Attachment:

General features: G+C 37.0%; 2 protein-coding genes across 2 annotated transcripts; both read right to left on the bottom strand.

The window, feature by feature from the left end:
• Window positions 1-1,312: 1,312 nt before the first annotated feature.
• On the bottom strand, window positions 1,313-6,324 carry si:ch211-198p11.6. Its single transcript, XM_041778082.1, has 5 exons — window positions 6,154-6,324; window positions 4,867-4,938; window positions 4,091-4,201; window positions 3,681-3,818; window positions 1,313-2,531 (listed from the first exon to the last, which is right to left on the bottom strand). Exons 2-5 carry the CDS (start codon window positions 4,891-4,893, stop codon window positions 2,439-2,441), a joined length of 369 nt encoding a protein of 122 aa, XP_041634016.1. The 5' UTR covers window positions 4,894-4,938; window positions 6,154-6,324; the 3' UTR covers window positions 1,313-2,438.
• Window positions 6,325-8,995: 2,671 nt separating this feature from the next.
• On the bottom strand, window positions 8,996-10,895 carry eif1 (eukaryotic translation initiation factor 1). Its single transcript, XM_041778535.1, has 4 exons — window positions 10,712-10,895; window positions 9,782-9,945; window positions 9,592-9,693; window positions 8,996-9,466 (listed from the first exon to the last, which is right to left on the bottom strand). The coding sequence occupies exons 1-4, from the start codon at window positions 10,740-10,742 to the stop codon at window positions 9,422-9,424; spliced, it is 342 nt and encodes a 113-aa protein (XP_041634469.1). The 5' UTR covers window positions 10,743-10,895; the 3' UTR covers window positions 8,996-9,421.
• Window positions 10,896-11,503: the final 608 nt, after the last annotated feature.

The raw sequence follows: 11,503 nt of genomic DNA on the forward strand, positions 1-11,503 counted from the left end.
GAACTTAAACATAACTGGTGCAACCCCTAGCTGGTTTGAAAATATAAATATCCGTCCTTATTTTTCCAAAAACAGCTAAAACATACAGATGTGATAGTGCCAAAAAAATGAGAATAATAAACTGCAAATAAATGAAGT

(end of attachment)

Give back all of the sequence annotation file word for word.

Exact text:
General features: G+C 37.0%; 2 protein-coding genes across 2 annotated transcripts; both read right to left on the bottom strand.

The window, feature by feature from the left end:
• Window positions 1-1,312: 1,312 nt before the first annotated feature.
• On the bottom strand, window positions 1,313-6,324 carry si:ch211-198p11.6. Its single transcript, XM_041778082.1, has 5 exons — window positions 6,154-6,324; window positions 4,867-4,938; window positions 4,091-4,201; window positions 3,681-3,818; window positions 1,313-2,531 (listed from the first exon to the last, which is right to left on the bottom strand). Exons 2-5 carry the CDS (start codon window positions 4,891-4,893, stop codon window positions 2,439-2,441), a joined length of 369 nt encoding a protein of 122 aa, XP_041634016.1. The 5' UTR covers window positions 4,894-4,938; window positions 6,154-6,324; the 3' UTR covers window positions 1,313-2,438.
• Window positions 6,325-8,995: 2,671 nt separating this feature from the next.
• On the bottom strand, window positions 8,996-10,895 carry eif1 (eukaryotic translation initiation factor 1). Its single transcript, XM_041778535.1, has 4 exons — window positions 10,712-10,895; window positions 9,782-9,945; window positions 9,592-9,693; window positions 8,996-9,466 (listed from the first exon to the last, which is right to left on the bottom strand). The coding sequence occupies exons 1-4, from the start codon at window positions 10,740-10,742 to the stop codon at window positions 9,422-9,424; spliced, it is 342 nt and encodes a 113-aa protein (XP_041634469.1). The 5' UTR covers window positions 10,743-10,895; the 3' UTR covers window positions 8,996-9,421.
• Window positions 10,896-11,503: the final 608 nt, after the last annotated feature.

The raw sequence follows: 11,503 nt of genomic DNA on the forward strand, positions 1-11,503 counted from the left end.
GAACTTAAACATAACTGGTGCAACCCCTAGCTGGTTTGAAAATATAAATATCCGTCCTTATTTTTCCAAAAACAGCTAAAACATACAGATGTGATAGTGCCAAAAAAATGAGAATAATAAACTGCAAATAAATGAAGT